What to Expect From a Scorpion Sting
- Pain. Shortly after the sting, I described the sensation as a large needle being slowly inserted into my skin, and then it kept going…and going…to the point where I didn’t even know where the epicentre was. Half of my foot was screaming in agony, and the pain signals didn’t stop for hours. Eventually they would come and go, almost like contractions in my foot. Ugh. Some extra-strength Tylenol seemed to help. And laying low. After about 6 or so hours, I felt nothing. Literally, the pain was completely gone. I packed my toddler in the carrier and headed out for the afternoon, minding my step of course.
- Fear. It seems like for Mexicans, scorpions are either a slight nuisance or a non-issue. In fact we were told that every home in Guanajuato, modern or not, will have scorpions so there is no use in trying to escape them if we plan to stay in this part of the world. Fear of what we don’t know can be intense! I could feel a major adrenaline surge and sense of panic set in, manly because I had no idea how serious this was, nor what to do about it. Some scorpions are very dangerous (we were told the ones that are lighter in colour), so it makes sense to be concerned and afraid. Just be sure to get in touch with a doctor as soon as you can (and bring a picture of the scorpion, or even better, bring the scorpion…dead-or-alive I suppose). After seeking some medical advice, best thing to do is calm down, take a breath, and let the fear pass. It’s not that helpful at that point anyway…the bastard already got you.
- Perspective. What is most surprising after getting stung is that I can smile about it and honestly say that I am glad it happened. Part of me is terrified that one of our girls will have the same experience, but at least I have a sense of what it would feel like for them (while also knowing that a tiny little confused toddler would likely react more severely). I also have the experience of feeling completely fine within a few hours. I didn’t know it would be this way. We have had a few good laughs, have become more cautious (in a responsible way), and gained some hilarious comic strip ideas featuring a ill-fated scorpion antagonist.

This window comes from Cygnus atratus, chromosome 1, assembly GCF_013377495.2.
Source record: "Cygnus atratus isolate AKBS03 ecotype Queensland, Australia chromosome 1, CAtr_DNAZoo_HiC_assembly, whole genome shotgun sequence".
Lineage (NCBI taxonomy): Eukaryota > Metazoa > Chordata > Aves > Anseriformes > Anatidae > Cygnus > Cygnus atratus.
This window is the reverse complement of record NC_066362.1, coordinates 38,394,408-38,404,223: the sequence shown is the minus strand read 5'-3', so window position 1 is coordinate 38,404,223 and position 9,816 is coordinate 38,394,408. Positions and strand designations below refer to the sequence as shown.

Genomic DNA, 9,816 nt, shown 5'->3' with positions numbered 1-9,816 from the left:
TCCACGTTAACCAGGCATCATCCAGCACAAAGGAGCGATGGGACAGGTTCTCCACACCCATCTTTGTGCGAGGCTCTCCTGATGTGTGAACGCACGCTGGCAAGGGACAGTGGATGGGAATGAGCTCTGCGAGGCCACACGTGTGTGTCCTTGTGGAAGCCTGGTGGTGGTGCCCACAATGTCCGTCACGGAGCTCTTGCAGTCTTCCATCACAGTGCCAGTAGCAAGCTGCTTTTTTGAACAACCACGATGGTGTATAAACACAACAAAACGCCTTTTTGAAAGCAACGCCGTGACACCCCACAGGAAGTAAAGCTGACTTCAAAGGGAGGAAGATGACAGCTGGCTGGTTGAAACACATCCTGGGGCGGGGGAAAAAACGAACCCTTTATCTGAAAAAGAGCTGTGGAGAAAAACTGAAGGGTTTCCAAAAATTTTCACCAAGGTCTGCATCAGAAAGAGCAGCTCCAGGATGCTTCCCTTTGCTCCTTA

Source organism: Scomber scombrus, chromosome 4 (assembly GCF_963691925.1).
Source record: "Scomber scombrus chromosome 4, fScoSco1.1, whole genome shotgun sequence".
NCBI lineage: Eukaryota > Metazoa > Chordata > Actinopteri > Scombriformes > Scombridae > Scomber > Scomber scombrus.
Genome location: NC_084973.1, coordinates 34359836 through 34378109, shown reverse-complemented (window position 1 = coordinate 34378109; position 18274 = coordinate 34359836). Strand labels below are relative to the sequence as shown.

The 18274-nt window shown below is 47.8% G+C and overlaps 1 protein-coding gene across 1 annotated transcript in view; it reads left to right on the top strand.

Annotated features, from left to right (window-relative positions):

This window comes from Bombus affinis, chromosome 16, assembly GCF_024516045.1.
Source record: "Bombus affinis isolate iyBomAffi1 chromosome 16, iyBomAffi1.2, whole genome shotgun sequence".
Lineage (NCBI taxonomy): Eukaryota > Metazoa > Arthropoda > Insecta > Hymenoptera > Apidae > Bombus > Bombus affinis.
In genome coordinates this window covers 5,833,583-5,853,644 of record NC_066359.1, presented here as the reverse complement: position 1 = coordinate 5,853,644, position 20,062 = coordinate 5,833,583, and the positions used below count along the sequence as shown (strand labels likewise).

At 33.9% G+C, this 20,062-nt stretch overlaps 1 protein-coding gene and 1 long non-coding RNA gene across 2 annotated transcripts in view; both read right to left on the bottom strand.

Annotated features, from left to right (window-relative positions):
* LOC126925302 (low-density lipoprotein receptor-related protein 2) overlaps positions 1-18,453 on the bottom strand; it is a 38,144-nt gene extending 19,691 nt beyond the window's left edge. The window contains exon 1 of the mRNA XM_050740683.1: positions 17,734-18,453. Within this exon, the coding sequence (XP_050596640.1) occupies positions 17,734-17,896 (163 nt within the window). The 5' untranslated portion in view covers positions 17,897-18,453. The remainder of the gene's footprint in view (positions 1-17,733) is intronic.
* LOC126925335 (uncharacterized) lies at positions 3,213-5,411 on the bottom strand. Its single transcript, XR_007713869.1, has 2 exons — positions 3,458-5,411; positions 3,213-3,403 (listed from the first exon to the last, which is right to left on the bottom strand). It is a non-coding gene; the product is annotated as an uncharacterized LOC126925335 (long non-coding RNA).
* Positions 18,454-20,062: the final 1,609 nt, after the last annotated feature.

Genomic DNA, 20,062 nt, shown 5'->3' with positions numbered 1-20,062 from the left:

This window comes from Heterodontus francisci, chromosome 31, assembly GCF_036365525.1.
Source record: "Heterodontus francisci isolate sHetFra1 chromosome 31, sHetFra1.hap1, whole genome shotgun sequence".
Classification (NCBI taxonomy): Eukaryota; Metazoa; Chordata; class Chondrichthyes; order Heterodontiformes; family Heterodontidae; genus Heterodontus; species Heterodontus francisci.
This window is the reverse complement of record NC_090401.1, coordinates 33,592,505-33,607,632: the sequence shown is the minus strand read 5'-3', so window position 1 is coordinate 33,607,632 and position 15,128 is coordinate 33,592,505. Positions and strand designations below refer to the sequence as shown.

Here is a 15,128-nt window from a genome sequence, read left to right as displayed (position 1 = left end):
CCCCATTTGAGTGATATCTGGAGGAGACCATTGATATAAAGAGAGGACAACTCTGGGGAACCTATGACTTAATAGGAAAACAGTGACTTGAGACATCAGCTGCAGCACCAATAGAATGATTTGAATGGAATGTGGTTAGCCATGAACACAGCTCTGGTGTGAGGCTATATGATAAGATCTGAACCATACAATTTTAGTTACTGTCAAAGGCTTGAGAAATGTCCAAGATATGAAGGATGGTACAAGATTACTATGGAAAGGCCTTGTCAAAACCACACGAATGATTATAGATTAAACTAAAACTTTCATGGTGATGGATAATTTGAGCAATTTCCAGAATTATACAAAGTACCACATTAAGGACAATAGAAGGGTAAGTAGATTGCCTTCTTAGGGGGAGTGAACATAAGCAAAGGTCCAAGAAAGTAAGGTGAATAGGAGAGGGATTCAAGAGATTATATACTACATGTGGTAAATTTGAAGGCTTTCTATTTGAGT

What sticks with me most after getting stung is a major case of the hee-bee-gee-bees. This is so so real. More real than I have ever experienced in my life. It’s almost to the point of having a constant creep-out chill (or a pee-chill, as my sisters and I believe perfectly describes the sensation). And the funny thing is, that very same morning my husband and I spoke about how we are starting to feel comfortable and settled in this home.
Ha! Not quite yet. The universe is funny that way. Don’t get too comfy, she tells us. Keep growing. Keep learning. Keep challenging yourself.
Author: Kate Butler
Kate Butler is a writer, a wanderer, a digital nomad. A mother of two, lover to one, and dedicated to living an inspired, colourful life. She co-authors Flipping Moons and has an online therapy practice, LiveLight Counselling.